Content warning: This blog discusses anti-LGBTQ+ discrimination violence, death and abuse.
As I sit and write this, LGBT+ History Month draws to a close for another year. It seems hard to believe that we are only two months into 2023.
This month we saw the tragic death of Brianna Ghey, a 16 year old trans girl in Warrington. While the trial of her killers and full details are yet to be made public, we know that some of her friends have reported the bullying that preceded her death.
Sadly this is an all too common experience for LGBTQ+ young people. Research by Just Like Us showed that LGBT+ school pupils are twice as likely to have been bullied and 91% have heard negative language about being LGBT+ in the past year. The number of hate crimes recorded in England and Wales hit a record high this year with a 41% increase in sexual orientation hate crimes and 56% increase in transgender hate crimes.
Following ILGA's Annual Review report a week earlier, showing Anti-LGBTQ+ violence across Europe to be at a decade-high, on Monday of this week Hope Not Hate published their annual State of Hate report, which among it's detailing of far-right extremism in the UK, has a section on anti-LGBT+ hate which details the disproportionate media attention given to LGBTQ+ and specifically trans people often including alarmist misinformation, and the demonisation of LGBTQ+ people. We have also seen this language and rhetoric increasingly used in hate crime reports we have received as part of our 3rd party hate crime reporting service. When people try to justify the messages in the media and online, cited as "free speech" or "debate", they fail to recognise the real life impact of these words and the actions they inspire.
This all seems very negative, and it is undeniable that life in the UK currently is increasingly difficult for LGBTQ+ people with abuse and discrimination impacting mental wellbeing and quality of life.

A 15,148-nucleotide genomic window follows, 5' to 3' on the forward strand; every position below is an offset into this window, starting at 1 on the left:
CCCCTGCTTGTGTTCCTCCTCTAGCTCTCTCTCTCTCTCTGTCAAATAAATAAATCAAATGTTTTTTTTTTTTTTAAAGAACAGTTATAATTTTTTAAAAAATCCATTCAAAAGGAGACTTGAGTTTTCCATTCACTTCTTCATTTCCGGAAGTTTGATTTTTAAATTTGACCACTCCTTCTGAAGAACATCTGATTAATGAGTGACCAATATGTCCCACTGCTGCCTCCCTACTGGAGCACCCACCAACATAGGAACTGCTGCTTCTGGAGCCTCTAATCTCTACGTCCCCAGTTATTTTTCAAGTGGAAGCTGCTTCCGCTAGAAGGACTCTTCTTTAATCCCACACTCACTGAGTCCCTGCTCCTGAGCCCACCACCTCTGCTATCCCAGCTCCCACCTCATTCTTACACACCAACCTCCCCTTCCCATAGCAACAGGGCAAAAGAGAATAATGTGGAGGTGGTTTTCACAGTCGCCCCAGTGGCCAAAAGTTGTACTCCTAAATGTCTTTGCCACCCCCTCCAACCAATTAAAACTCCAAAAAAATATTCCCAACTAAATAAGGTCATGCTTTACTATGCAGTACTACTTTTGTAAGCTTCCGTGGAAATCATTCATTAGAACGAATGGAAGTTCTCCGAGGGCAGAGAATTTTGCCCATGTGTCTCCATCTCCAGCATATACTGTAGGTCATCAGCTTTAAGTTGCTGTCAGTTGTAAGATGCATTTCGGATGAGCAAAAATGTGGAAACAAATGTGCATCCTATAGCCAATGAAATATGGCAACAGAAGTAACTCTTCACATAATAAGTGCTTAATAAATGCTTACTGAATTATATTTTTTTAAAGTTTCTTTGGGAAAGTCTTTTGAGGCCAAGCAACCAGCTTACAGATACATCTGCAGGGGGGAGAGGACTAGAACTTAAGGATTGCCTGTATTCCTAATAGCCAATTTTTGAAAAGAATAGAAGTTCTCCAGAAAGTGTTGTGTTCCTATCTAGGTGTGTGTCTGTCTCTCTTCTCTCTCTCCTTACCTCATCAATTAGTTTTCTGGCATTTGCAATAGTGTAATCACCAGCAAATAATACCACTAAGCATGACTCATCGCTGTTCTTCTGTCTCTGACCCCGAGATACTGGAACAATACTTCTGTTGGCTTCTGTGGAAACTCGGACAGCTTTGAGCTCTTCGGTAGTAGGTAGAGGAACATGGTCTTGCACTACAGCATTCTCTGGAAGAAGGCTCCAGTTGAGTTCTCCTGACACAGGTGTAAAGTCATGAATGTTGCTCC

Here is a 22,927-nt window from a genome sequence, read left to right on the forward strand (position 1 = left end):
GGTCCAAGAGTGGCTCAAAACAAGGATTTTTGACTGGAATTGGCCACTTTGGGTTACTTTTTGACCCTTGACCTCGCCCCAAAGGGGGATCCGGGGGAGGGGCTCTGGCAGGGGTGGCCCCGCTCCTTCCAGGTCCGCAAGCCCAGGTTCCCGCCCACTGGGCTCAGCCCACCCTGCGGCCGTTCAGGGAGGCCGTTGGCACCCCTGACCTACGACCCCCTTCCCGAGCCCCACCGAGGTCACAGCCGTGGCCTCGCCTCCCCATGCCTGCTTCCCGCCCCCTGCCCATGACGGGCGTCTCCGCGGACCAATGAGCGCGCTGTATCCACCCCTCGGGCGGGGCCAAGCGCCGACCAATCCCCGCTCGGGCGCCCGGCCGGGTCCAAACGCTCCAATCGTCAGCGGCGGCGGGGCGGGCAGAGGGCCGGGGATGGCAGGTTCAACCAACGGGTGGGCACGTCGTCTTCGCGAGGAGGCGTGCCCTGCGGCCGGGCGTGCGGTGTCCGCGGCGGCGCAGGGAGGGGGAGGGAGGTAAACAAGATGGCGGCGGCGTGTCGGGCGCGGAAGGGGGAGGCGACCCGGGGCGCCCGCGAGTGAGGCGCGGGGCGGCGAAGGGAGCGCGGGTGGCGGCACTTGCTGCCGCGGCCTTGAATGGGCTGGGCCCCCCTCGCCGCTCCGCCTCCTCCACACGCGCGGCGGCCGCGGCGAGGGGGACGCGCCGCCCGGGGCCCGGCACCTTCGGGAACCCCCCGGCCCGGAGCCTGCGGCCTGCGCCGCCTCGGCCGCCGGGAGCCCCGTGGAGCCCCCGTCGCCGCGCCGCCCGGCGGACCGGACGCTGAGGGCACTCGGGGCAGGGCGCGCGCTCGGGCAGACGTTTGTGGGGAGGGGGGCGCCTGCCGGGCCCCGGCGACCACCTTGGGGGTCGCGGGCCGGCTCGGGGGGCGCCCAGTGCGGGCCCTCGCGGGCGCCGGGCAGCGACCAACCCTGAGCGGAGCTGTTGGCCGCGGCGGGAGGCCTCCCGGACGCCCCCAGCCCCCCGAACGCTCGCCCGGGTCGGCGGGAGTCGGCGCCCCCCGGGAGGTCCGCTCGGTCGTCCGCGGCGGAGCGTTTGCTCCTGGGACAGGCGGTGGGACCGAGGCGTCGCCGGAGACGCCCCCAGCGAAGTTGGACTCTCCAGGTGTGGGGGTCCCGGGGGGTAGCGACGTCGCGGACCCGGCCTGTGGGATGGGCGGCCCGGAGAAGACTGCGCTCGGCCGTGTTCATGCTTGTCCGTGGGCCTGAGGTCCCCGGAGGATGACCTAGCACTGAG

SAYiT's mission is to support the mental wellbeing of LGBTQ+ young people, and as part of this, in addition to the direct support we provide to young people through group and one-to-one work, counselling and hardship provision, we work to improve the world around them, reducing the discrimination they may face and improving knowledge and understanding of LGBTQ+ issues.
With this in mind, in January we held our Faith and Sexualities conference bringing together LGBTQ+ representatives of different faith groups to discuss the experiences of LGBTQ+ people of faith, some of the positive moves forward and challenges faced and how we can better support our overlapping communities.
In the current climate, having a 'safe space' where you can be yourself and feel comfortable, supported and not judged is more important than ever. Due to increased demand for our services, we recently moved into a larger space, and over the past couple of months have seen the positive impact on our young people of physically creating and taking ownership of the youth space as they designed our counselling rooms, snug (our quiet / sensory room) and group room.
Things may be tough at the moment, and while this may continue for now, I remain confident that in the long term things will get better and we will continue to work to make sure that happens.